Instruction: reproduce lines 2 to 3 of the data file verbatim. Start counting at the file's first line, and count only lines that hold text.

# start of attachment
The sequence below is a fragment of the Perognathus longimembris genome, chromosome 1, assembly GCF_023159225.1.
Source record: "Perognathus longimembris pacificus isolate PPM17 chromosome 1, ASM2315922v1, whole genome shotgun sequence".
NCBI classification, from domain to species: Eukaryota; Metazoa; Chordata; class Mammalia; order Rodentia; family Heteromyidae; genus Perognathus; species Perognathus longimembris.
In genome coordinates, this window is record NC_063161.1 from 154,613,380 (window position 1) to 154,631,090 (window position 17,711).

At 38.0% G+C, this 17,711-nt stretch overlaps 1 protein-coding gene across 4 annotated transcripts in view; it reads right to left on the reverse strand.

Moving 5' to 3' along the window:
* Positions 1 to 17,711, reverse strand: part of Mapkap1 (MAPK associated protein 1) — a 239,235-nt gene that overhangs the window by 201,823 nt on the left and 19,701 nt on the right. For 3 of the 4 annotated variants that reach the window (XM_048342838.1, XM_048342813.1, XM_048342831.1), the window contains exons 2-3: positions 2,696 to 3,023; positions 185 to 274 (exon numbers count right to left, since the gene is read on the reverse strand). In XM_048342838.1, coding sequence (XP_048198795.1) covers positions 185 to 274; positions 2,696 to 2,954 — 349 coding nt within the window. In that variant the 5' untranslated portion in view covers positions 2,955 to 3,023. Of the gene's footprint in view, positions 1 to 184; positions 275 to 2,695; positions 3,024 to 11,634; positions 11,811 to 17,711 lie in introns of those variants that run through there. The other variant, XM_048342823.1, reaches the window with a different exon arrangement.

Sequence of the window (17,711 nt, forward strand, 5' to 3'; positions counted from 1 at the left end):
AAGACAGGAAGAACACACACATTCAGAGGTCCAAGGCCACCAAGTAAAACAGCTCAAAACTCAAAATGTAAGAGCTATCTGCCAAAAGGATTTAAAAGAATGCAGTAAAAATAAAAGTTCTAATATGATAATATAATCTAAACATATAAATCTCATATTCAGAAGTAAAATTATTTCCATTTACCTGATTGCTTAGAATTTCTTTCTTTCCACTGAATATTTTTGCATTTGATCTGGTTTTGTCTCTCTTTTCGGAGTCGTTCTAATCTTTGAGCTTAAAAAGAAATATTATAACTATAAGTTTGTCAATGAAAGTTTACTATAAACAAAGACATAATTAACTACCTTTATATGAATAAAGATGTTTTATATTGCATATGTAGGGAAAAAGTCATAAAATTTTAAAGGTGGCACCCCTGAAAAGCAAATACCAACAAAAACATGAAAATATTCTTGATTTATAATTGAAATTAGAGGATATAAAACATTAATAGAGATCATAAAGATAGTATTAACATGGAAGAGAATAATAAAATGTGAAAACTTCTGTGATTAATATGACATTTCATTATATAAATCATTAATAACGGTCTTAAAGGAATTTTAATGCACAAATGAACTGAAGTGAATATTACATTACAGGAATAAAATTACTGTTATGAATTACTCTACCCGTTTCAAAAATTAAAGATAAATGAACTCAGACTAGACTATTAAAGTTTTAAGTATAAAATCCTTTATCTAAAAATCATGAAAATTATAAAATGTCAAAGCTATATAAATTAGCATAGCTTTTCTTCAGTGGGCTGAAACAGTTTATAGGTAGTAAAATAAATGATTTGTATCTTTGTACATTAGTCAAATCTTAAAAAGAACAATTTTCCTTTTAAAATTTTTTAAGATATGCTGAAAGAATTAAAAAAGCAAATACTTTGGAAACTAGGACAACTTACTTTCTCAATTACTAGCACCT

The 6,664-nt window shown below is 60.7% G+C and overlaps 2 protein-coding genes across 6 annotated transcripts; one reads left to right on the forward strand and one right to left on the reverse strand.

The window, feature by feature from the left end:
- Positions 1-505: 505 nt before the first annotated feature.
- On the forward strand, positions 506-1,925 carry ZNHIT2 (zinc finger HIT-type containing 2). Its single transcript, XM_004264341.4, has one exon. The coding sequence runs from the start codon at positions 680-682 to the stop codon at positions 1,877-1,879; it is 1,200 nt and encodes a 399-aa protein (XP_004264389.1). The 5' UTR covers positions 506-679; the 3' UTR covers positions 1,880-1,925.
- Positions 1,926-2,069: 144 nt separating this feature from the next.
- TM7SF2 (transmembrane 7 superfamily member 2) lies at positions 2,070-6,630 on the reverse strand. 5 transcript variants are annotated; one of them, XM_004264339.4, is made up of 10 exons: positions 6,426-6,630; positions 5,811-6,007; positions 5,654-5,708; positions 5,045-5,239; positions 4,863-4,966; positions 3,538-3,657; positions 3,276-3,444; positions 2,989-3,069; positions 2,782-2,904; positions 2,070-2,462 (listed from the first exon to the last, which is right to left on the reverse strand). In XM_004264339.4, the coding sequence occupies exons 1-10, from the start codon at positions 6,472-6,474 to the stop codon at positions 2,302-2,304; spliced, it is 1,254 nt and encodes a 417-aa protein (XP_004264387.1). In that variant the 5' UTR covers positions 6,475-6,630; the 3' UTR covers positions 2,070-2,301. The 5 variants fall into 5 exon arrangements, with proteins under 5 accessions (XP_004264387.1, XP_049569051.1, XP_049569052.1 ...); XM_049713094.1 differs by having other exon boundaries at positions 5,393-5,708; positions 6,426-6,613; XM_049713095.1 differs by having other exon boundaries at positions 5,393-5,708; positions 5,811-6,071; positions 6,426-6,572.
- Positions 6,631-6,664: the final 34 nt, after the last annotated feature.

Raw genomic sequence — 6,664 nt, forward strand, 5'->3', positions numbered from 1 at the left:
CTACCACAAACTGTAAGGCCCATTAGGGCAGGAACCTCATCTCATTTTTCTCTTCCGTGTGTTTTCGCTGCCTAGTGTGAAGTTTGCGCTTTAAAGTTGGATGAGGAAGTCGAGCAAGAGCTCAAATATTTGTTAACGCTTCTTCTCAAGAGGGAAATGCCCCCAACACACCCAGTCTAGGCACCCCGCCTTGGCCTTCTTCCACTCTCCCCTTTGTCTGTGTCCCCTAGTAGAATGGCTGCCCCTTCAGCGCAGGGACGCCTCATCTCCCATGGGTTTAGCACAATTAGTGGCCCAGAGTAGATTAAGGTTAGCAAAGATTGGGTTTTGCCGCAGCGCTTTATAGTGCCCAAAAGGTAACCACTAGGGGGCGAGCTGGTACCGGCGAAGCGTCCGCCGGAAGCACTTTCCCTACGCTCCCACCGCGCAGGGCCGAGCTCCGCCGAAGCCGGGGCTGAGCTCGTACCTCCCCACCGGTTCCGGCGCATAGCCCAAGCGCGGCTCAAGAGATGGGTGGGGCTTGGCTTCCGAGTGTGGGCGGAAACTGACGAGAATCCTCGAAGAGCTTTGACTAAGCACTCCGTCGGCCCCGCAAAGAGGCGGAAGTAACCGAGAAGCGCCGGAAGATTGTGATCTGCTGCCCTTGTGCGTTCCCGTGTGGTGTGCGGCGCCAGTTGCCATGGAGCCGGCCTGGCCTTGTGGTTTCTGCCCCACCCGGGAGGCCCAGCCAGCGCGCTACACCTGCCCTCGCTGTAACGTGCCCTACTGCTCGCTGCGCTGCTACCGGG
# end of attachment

Source record: "Perognathus longimembris pacificus isolate PPM17 chromosome 1, ASM2315922v1, whole genome shotgun sequence".
NCBI classification, from domain to species: Eukaryota; Metazoa; Chordata; class Mammalia; order Rodentia; family Heteromyidae; genus Perognathus; species Perognathus longimembris.